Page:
Bills for long-term care in old age are to be capped at £75,000 in England. The recent announcement for changes to social care is thought to be part-funded by a freeze on the inheritance tax ‘nil rate band’ threshold.
Chancellor George Osborne announced during the Autumn Statement 2012 that inheritance tax rates would rise from £325,000 (£650,000 for married couples and registered civil partners) to £329,000 (£658,000 for couples) in 2015/16. This will now be delayed until 2018/19. As a result of this three-year extension, more people could be subject to an inheritance tax bill. Inheritance tax is charged at 40 per cent and is payable when the value of an estate exceeds the available nil rate band threshold.
Disappointment at the level of the cap
Jeremy Hunt, the Health Secretary, told the Commons in February that the ‘historic’ long-term care reforms would save thousands of people from having to sell their family home to pay for care. Some campaigners voiced their disappointment at the level of the cap, which was more than double the £35,000 recommended by the independent Dilnot Commission in 2011.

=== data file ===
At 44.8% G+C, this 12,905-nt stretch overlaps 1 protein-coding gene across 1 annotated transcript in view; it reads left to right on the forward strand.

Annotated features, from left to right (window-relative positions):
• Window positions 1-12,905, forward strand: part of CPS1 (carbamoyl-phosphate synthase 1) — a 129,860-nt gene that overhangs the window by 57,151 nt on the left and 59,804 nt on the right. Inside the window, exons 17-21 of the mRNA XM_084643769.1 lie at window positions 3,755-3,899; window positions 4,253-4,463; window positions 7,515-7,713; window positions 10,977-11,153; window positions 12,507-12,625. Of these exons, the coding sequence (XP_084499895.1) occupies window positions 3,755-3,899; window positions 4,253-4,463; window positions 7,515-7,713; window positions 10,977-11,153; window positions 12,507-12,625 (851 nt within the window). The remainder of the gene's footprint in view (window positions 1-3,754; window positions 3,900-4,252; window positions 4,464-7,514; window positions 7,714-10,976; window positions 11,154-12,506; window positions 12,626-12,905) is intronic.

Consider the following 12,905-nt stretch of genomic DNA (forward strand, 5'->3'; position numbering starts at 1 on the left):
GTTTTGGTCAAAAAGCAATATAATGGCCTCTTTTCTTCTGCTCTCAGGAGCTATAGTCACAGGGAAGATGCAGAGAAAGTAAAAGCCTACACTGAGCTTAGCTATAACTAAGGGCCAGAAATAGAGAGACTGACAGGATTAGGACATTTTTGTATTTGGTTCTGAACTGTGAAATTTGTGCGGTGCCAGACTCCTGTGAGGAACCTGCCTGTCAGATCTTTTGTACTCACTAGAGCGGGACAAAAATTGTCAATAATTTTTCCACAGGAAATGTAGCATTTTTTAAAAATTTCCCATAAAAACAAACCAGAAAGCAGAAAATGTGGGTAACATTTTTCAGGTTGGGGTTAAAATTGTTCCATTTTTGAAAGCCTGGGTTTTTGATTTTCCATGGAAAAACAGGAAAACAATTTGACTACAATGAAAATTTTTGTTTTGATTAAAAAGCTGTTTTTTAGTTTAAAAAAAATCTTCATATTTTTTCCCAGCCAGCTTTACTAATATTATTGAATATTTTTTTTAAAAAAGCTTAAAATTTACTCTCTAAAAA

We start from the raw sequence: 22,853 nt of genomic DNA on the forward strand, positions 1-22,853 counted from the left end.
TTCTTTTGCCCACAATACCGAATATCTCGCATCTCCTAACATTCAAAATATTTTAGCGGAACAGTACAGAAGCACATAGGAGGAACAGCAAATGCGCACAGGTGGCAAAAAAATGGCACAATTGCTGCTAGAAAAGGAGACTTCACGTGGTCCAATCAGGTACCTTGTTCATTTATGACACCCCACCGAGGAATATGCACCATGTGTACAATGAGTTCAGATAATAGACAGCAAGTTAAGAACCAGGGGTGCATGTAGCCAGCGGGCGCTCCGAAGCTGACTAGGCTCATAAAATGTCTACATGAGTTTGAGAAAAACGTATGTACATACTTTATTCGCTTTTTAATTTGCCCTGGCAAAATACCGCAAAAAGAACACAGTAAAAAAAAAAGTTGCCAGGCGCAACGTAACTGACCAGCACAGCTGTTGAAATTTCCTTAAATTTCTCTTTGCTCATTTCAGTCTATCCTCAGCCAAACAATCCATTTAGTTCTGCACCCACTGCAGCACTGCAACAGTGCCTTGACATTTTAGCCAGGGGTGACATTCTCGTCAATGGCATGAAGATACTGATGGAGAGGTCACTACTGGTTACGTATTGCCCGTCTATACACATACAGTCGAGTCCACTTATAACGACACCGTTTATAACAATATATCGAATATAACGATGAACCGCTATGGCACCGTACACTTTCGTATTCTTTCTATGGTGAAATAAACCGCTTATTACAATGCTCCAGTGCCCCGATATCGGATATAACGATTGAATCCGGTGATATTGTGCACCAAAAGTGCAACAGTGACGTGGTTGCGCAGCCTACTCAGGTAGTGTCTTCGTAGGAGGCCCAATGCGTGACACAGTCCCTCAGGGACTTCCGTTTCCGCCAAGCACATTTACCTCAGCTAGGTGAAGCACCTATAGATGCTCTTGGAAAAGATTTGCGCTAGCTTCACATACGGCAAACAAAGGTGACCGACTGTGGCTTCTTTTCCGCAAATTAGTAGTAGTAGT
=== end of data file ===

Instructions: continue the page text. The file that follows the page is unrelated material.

Means-tested government support
Alongside the cap, Mr Hunt announced a rise – from £23,250 to £123,000 – in the asset threshold beneath which people will receive means-tested government support for care bills. He also announced a lower cap on costs for people who develop care needs before retirement age, as well as free care for those who have needs when they turn 18.
Andrew Dilnot, whose report recommended a cap of between £25,000 and £50,000, said he was disappointed by the government’s proposal of a higher level, but did not think it would undermine his system.
The proposed £75,000 cap from 2017 equated to £61,000 at 2011 prices, he pointed out.
The measures will be introduced through
the Care and Support Bill and come into effect in April 2017.